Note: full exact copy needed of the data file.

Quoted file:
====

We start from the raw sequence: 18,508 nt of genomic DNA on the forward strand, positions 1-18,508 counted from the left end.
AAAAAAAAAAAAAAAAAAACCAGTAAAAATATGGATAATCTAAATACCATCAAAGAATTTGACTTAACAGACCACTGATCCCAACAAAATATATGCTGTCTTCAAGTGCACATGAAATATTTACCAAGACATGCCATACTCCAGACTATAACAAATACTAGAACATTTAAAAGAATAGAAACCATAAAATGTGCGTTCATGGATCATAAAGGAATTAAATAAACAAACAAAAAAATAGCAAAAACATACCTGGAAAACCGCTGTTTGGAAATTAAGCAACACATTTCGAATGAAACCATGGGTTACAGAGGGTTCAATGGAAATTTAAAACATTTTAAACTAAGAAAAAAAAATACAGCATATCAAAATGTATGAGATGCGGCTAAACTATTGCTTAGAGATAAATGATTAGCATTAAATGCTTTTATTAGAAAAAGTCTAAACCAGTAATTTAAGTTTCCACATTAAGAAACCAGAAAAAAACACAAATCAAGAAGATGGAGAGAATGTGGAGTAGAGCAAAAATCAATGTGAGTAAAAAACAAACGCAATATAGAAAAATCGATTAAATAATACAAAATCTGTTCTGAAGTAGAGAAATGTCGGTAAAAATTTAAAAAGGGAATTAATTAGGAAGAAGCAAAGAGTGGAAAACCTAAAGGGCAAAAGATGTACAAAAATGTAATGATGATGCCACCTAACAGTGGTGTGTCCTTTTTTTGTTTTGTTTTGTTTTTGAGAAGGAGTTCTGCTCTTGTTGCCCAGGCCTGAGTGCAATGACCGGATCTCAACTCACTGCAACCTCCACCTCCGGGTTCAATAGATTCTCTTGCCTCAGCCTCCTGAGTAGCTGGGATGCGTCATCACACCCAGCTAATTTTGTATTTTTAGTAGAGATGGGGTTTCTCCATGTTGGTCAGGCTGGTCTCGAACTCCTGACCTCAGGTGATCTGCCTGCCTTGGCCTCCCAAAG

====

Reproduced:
We start from the raw sequence: 18,508 nt of genomic DNA on the forward strand, positions 1-18,508 counted from the left end.
AAAAAAAAAAAAAAAAAAACCAGTAAAAATATGGATAATCTAAATACCATCAAAGAATTTGACTTAACAGACCACTGATCCCAACAAAATATATGCTGTCTTCAAGTGCACATGAAATATTTACCAAGACATGCCATACTCCAGACTATAACAAATACTAGAACATTTAAAAGAATAGAAACCATAAAATGTGCGTTCATGGATCATAAAGGAATTAAATAAACAAACAAAAAAATAGCAAAAACATACCTGGAAAACCGCTGTTTGGAAATTAAGCAACACATTTCGAATGAAACCATGGGTTACAGAGGGTTCAATGGAAATTTAAAACATTTTAAACTAAGAAAAAAAAATACAGCATATCAAAATGTATGAGATGCGGCTAAACTATTGCTTAGAGATAAATGATTAGCATTAAATGCTTTTATTAGAAAAAGTCTAAACCAGTAATTTAAGTTTCCACATTAAGAAACCAGAAAAAAACACAAATCAAGAAGATGGAGAGAATGTGGAGTAGAGCAAAAATCAATGTGAGTAAAAAACAAACGCAATATAGAAAAATCGATTAAATAATACAAAATCTGTTCTGAAGTAGAGAAATGTCGGTAAAAATTTAAAAAGGGAATTAATTAGGAAGAAGCAAAGAGTGGAAAACCTAAAGGGCAAAAGATGTACAAAAATGTAATGATGATGCCACCTAACAGTGGTGTGTCCTTTTTTTGTTTTGTTTTGTTTTTGAGAAGGAGTTCTGCTCTTGTTGCCCAGGCCTGAGTGCAATGACCGGATCTCAACTCACTGCAACCTCCACCTCCGGGTTCAATAGATTCTCTTGCCTCAGCCTCCTGAGTAGCTGGGATGCGTCATCACACCCAGCTAATTTTGTATTTTTAGTAGAGATGGGGTTTCTCCATGTTGGTCAGGCTGGTCTCGAACTCCTGACCTCAGGTGATCTGCCTGCCTTGGCCTCCCAAAG